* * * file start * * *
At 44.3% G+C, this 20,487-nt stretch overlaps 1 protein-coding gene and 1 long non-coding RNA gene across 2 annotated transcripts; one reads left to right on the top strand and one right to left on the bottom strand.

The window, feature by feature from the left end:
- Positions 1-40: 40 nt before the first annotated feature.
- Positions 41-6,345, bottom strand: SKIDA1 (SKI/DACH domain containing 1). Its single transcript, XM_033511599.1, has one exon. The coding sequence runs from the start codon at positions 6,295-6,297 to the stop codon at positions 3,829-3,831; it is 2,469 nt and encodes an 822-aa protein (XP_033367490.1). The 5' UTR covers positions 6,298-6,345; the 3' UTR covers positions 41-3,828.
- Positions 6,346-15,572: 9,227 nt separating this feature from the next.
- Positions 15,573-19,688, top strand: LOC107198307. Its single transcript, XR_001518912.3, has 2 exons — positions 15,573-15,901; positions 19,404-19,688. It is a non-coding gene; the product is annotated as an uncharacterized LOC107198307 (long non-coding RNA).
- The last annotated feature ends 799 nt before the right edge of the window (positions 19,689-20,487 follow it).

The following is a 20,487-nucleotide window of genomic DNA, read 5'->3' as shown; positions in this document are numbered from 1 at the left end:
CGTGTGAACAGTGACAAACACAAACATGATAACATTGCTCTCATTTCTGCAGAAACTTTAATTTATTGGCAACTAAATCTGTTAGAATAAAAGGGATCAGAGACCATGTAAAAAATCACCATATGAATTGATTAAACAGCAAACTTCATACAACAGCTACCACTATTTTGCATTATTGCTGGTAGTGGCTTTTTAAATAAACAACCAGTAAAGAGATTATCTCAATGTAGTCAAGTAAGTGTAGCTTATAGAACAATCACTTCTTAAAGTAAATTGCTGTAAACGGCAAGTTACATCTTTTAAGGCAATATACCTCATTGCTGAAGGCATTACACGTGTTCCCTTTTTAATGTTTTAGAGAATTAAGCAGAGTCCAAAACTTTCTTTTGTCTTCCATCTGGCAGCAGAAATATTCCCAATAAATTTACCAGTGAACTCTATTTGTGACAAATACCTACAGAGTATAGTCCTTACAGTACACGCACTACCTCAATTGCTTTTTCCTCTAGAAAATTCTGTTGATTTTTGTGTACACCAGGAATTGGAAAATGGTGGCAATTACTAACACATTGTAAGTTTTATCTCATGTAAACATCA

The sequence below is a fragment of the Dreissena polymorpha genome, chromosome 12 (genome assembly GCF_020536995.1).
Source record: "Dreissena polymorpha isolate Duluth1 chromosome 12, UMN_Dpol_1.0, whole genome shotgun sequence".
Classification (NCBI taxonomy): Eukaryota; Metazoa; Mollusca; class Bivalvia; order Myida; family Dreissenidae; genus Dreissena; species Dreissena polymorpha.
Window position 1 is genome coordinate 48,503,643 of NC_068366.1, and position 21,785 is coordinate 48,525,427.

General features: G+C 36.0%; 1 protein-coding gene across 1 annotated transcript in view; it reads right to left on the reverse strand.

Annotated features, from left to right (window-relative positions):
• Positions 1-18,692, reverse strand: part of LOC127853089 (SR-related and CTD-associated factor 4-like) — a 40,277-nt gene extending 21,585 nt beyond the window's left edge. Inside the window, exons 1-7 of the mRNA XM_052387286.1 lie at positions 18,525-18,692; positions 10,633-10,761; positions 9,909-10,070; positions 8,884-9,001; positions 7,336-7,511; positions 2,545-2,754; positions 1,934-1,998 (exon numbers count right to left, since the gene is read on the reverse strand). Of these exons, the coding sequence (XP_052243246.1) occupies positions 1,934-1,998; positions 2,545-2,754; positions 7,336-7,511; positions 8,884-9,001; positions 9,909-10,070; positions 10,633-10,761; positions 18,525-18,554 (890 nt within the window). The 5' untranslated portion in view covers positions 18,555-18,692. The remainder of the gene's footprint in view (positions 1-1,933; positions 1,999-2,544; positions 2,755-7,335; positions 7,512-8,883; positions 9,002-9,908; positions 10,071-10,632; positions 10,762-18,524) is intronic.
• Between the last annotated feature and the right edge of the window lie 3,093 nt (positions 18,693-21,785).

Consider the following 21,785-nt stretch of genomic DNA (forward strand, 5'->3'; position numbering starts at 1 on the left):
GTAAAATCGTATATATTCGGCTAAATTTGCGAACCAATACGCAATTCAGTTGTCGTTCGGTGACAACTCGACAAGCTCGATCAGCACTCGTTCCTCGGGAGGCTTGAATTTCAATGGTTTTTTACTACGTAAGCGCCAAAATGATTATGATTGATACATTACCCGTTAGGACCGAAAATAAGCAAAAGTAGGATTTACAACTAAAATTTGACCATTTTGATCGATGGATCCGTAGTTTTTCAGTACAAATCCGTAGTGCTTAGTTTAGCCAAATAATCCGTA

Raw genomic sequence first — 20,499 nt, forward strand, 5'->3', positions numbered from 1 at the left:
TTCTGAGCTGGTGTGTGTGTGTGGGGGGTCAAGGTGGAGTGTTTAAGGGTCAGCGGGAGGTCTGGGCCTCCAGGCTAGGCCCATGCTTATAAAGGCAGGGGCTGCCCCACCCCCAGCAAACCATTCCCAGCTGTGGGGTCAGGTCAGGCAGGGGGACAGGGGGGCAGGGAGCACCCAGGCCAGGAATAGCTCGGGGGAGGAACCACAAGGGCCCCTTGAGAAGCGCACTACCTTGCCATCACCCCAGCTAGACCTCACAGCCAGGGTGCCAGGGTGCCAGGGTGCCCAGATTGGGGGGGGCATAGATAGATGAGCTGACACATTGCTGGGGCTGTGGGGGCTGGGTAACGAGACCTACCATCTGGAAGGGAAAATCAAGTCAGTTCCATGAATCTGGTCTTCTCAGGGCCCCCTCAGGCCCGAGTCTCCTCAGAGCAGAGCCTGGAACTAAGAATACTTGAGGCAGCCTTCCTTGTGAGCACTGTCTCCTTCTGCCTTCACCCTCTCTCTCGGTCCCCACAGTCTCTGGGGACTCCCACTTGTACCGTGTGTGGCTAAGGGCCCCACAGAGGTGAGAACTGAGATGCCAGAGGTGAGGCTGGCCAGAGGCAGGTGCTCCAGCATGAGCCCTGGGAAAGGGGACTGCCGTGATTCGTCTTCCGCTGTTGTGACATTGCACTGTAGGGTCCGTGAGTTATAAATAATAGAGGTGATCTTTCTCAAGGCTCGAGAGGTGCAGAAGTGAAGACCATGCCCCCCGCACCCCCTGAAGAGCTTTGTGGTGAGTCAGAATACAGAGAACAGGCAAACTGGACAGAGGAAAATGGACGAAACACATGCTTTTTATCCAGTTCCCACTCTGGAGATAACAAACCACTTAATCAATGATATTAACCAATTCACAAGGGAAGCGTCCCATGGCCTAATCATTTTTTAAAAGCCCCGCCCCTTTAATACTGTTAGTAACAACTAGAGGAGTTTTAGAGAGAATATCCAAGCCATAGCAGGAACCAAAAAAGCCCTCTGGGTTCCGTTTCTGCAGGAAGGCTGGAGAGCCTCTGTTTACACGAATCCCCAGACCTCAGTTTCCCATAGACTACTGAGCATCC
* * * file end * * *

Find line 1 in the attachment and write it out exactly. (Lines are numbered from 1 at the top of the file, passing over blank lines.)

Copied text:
At 44.3% G+C, this 20,487-nt stretch overlaps 1 protein-coding gene and 1 long non-coding RNA gene across 2 annotated transcripts; one reads left to right on the top strand and one right to left on the bottom strand.